Because al Soofi’s mock bombs did not contain actual explosive material, TSA allowed him to board the plane and fly to Chicago. While defying common sense, carrying mock IEDs does not defy TSA security. Apparently neither does the fact that al Soofi was carrying $7,000 in cash and was destined for Yemen.

But the situation moved from unbelievable to outrageous in Chicago, where al Soofi was able to check his bags on a flight headed first to Dulles International Airport in Washington, D.C., and then on to Dubai and Yemen. But al Soofi did not board the D.C.- Dubai-Yemen flight. Instead, he boarded an entirely different flight, the United Airlines flight to Amsterdam. Did al Soofi originally buy two different tickets, which would have put him in two different places at once? Or did he change one ticket at the last moment? And if he changed his ticket at the last moment — oddly switching his destination to an entirely different continent in the 11th hour — then why weren’t his checked bags taken off a flight headed for the nation’s capital first? Most confounding of all is the fact that the TSA has no follow-up protocols. Why wasn’t the TSA in Chicago notified by the TSA in Alabama that a suspicious passenger named Ahmed Mohamed Nasser al Soofi (who was to headed to Yemen, the State Department’s newest, biggest al-Qaeda concern) was coming through O’Hare with checked bags packed with knives, box cutters, and mock bombs? The TSA’s annual budget costs taxpayers $8 billion dollars a year. What are they spending those dollars on? How many suspicious moves does it take to catch a terror suspect in a federalized airport today?

Clearly, there is considerably more going on with this story than law enforcement officials are currently saying. Very little is known about the second man, Hezem al Murisi, with CBS reporting that he may not be linked to al Soofi at all. Time will reveal more. One thing is clear. Rarely are terror suspects arrested for conducting dry runs, which are notoriously difficult to prove. The story of al Soofi and al Murisi is unique in that they have already been arrested. What else does law enforcement now know? The TSA did not return calls.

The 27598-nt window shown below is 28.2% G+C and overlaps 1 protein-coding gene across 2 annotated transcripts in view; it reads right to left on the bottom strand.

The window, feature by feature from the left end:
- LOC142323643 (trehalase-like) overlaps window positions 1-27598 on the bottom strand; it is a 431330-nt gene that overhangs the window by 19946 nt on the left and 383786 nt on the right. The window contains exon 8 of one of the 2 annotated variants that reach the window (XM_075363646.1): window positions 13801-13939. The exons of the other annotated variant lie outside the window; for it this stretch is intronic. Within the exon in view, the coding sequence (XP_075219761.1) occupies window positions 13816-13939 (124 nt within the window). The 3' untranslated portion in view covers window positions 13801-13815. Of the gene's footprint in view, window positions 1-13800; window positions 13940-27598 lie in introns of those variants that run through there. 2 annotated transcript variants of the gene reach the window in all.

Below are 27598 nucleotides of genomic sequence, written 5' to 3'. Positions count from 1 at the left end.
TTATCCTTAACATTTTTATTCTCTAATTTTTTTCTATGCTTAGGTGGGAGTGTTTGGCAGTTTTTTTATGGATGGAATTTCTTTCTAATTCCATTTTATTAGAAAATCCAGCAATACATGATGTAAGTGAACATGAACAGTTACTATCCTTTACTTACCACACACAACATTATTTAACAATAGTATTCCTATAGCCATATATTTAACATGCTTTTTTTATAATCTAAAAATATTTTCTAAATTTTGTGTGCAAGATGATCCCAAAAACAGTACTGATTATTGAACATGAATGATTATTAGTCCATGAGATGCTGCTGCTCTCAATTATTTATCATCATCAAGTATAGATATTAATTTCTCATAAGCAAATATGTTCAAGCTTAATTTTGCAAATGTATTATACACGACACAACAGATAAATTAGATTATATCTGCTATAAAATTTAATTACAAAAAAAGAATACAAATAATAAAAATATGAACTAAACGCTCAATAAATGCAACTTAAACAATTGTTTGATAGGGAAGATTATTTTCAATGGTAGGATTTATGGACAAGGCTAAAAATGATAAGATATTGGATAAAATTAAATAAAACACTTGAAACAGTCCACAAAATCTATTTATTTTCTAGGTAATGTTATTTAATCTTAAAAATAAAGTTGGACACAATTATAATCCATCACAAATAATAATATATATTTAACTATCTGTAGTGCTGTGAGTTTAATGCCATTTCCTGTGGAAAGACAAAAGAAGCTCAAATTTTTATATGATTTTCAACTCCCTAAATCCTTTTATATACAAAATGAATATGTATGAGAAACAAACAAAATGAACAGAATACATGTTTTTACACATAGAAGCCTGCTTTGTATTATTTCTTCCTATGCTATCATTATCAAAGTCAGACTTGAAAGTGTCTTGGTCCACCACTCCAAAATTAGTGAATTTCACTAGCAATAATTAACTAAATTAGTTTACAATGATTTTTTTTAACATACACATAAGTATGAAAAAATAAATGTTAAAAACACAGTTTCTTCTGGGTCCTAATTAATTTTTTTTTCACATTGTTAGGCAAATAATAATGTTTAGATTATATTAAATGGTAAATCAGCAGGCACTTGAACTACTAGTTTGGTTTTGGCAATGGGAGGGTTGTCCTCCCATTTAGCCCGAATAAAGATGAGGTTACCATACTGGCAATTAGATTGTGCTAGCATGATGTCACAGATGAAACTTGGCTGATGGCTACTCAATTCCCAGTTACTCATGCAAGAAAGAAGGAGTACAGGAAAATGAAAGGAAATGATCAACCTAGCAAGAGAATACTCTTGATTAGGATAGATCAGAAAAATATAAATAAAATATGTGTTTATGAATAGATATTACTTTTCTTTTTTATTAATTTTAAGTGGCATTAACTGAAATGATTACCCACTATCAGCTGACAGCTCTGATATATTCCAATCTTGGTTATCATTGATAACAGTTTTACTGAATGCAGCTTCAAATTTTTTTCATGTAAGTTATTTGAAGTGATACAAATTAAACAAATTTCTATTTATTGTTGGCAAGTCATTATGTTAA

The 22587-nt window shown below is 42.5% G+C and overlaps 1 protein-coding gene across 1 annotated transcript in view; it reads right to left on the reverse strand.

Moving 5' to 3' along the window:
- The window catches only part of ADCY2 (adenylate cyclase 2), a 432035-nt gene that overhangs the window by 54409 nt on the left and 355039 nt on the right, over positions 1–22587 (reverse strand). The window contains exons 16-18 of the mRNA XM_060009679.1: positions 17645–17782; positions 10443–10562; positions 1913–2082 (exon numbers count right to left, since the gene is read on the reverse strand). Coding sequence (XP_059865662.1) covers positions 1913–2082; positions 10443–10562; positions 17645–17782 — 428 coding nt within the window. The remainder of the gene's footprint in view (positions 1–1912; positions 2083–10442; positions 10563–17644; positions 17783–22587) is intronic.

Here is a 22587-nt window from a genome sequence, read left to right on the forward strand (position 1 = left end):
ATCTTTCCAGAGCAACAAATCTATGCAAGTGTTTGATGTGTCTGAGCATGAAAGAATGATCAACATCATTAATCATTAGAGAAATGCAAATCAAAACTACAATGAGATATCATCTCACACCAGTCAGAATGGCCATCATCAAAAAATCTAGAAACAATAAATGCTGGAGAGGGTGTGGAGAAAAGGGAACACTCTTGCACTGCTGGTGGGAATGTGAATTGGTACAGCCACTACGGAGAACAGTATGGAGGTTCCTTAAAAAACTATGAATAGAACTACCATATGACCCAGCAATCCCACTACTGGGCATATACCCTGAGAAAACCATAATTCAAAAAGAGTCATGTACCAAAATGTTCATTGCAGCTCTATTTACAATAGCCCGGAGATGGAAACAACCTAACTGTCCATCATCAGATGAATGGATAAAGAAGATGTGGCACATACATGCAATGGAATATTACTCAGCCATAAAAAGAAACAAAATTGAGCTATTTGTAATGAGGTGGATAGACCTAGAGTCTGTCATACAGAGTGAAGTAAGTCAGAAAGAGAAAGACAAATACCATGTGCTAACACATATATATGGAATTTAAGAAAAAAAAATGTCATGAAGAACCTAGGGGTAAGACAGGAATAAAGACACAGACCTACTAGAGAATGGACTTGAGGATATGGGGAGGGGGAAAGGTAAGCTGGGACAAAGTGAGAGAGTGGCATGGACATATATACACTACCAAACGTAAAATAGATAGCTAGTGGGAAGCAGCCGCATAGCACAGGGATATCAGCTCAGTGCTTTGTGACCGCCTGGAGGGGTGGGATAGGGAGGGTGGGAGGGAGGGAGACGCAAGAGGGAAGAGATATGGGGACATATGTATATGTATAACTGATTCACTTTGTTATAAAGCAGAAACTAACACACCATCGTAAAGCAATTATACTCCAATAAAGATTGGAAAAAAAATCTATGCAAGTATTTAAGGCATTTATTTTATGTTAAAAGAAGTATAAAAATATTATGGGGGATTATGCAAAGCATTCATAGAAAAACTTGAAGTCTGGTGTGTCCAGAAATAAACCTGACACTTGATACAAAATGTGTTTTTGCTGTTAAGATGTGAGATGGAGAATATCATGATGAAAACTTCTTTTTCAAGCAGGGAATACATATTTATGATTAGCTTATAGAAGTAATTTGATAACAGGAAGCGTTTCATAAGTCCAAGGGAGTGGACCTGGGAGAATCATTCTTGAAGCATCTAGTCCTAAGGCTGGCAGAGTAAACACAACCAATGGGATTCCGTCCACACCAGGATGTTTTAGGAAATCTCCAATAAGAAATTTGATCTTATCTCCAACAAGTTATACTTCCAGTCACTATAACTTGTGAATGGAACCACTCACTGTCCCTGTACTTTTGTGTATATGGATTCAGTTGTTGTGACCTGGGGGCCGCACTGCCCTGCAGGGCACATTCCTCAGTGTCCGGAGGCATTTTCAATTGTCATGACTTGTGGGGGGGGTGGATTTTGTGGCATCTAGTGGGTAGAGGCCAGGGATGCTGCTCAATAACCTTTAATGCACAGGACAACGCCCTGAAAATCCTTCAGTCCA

Equally frightening as the two terror suspects, and sadly increasingly less rare, are the dangerous missteps yet again made by the TSA.

veral news outlets including the NYT and the AP are saying terror ties in the Amsterdam arrests are now being “doubted.” The insinuation by the NYT reporter speaking on NPR just a little while ago was that Brian Ross, who broke the story for ABC, got burned. Not so fast. The TSA bureaucracy continues to have a total lock down on speaking to reporters on the record about any of this and all questions are being fielded through parent agency DHS. If the NYT is willing to tow the DHS party line without looking further, that’s certainly their choice but it should by no means be taken as the final word.

DHS won’t confirm if in fact one of the men had been in the U.S. on an expired Yemeni visa. And they won’t answer the question, “why were the men arrested in the first place?” In these situations, suspects are far more commonly held for questioning and then released.

Customs and Border Patrol confirmed with me that both men would have had to fill out an I-94 form when they left the United States. Since that information goes to flight attendants and not federal agents, the men could have easily misrepresented their visa status. But that would not have triggered an arrest in Amsterdam.

Annie Jacobsen writes the "Backstory" blog (http://latimesblogs.latimes.com/back-story/) for the Los Angeles Times Magazine.